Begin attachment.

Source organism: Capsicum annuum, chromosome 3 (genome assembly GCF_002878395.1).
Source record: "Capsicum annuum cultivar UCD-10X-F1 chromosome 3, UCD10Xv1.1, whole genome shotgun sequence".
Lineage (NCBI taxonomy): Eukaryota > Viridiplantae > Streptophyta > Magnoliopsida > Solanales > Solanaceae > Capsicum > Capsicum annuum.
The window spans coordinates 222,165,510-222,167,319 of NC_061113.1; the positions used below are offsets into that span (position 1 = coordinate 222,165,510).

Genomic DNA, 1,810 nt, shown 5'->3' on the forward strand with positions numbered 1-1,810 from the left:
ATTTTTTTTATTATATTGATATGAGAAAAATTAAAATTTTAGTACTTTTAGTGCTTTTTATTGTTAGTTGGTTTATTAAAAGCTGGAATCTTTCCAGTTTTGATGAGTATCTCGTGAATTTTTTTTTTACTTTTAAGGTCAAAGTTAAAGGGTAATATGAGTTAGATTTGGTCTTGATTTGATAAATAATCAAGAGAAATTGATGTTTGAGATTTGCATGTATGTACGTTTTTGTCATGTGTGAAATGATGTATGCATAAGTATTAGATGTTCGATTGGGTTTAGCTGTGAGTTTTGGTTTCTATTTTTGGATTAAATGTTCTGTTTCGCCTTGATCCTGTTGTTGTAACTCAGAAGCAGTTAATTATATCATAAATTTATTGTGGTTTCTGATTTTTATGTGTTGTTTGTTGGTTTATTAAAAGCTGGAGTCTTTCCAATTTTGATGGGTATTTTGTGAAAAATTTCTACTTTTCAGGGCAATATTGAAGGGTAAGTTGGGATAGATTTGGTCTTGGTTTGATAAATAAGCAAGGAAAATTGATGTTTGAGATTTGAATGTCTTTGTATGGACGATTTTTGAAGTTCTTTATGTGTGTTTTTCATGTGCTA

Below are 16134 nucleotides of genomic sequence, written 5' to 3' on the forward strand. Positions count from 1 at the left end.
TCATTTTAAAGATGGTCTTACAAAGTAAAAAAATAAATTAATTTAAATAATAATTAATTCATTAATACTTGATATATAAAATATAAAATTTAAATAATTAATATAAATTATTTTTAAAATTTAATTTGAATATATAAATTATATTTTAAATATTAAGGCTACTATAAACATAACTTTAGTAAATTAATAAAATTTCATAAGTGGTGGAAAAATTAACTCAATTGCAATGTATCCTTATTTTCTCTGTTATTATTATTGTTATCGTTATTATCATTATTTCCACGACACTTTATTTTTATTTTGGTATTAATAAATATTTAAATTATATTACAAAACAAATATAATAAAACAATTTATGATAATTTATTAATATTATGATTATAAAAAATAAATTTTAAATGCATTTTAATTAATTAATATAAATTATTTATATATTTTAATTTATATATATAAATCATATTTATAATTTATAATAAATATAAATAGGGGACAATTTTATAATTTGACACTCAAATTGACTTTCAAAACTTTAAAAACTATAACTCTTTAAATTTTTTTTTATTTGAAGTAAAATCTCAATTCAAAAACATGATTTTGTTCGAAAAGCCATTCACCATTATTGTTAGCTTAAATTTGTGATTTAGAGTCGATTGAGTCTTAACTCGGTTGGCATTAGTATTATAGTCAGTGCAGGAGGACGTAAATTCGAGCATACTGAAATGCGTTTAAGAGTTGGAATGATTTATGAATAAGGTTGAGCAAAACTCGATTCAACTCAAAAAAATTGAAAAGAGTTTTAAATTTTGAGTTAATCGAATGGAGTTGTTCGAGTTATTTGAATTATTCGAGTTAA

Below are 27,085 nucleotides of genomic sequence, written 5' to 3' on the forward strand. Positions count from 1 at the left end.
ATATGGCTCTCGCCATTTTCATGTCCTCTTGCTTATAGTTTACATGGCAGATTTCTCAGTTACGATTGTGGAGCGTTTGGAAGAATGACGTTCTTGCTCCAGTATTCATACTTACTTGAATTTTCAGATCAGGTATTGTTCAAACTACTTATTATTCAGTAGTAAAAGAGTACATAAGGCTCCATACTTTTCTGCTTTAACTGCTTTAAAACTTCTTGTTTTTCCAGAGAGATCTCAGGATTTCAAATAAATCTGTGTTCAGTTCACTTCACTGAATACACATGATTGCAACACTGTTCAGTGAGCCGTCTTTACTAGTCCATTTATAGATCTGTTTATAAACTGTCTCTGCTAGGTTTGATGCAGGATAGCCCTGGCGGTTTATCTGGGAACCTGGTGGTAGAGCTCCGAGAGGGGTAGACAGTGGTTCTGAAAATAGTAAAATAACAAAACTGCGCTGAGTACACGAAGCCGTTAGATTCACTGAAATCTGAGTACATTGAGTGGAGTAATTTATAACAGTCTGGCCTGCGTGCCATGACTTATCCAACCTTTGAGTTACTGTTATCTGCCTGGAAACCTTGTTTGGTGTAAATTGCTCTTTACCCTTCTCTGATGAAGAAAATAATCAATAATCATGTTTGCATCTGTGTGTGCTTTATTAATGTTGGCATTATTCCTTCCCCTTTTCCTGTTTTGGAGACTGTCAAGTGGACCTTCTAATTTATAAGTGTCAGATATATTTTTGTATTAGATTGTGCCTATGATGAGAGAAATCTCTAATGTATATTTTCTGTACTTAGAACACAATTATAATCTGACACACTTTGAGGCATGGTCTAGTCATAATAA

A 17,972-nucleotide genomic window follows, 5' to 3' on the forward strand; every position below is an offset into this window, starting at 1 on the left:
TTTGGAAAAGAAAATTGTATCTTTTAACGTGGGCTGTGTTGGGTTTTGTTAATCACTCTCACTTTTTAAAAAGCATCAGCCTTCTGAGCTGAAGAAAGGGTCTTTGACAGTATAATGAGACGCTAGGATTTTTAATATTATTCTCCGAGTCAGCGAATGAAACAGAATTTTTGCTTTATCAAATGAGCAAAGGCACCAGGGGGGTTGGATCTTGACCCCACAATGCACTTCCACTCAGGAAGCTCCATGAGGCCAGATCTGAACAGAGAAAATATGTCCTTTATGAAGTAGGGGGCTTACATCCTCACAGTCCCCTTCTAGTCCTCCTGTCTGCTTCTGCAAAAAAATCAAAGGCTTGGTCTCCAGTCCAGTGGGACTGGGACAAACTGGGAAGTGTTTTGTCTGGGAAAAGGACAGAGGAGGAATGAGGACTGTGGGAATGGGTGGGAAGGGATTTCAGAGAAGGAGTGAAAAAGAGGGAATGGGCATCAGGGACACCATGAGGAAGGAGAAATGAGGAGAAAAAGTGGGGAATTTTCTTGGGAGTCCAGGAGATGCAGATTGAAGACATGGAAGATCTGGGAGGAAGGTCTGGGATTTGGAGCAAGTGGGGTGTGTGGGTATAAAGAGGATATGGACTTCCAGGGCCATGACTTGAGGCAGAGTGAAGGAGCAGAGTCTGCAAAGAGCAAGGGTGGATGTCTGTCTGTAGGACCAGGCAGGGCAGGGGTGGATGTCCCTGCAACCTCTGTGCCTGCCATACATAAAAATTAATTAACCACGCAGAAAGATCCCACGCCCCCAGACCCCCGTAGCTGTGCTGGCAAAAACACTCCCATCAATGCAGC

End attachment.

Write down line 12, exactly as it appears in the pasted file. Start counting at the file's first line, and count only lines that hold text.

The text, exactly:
TTTGGAAAAGAAAATTGTATCTTTTAACGTGGGCTGTGTTGGGTTTTGTTAATCACTCTCACTTTTTAAAAAGCATCAGCCTTCTGAGCTGAAGAAAGGGTCTTTGACAGTATAATGAGACGCTAGGATTTTTAATATTATTCTCCGAGTCAGCGAATGAAACAGAATTTTTGCTTTATCAAATGAGCAAAGGCACCAGGGGGGTTGGATCTTGACCCCACAATGCACTTCCACTCAGGAAGCTCCATGAGGCCAGATCTGAACAGAGAAAATATGTCCTTTATGAAGTAGGGGGCTTACATCCTCACAGTCCCCTTCTAGTCCTCCTGTCTGCTTCTGCAAAAAAATCAAAGGCTTGGTCTCCAGTCCAGTGGGACTGGGACAAACTGGGAAGTGTTTTGTCTGGGAAAAGGACAGAGGAGGAATGAGGACTGTGGGAATGGGTGGGAAGGGATTTCAGAGAAGGAGTGAAAAAGAGGGAATGGGCATCAGGGACACCATGAGGAAGGAGAAATGAGGAGAAAAAGTGGGGAATTTTCTTGGGAGTCCAGGAGATGCAGATTGAAGACATGGAAGATCTGGGAGGAAGGTCTGGGATTTGGAGCAAGTGGGGTGTGTGGGTATAAAGAGGATATGGACTTCCAGGGCCATGACTTGAGGCAGAGTGAAGGAGCAGAGTCTGCAAAGAGCAAGGGTGGATGTCTGTCTGTAGGACCAGGCAGGGCAGGGGTGGATGTCCCTGCAACCTCTGTGCCTGCCATACATAAAAATTAATTAACCACGCAGAAAGATCCCACGCCCCCAGACCCCCGTAGCTGTGCTGGCAAAAACACTCCCATCAATGCAGC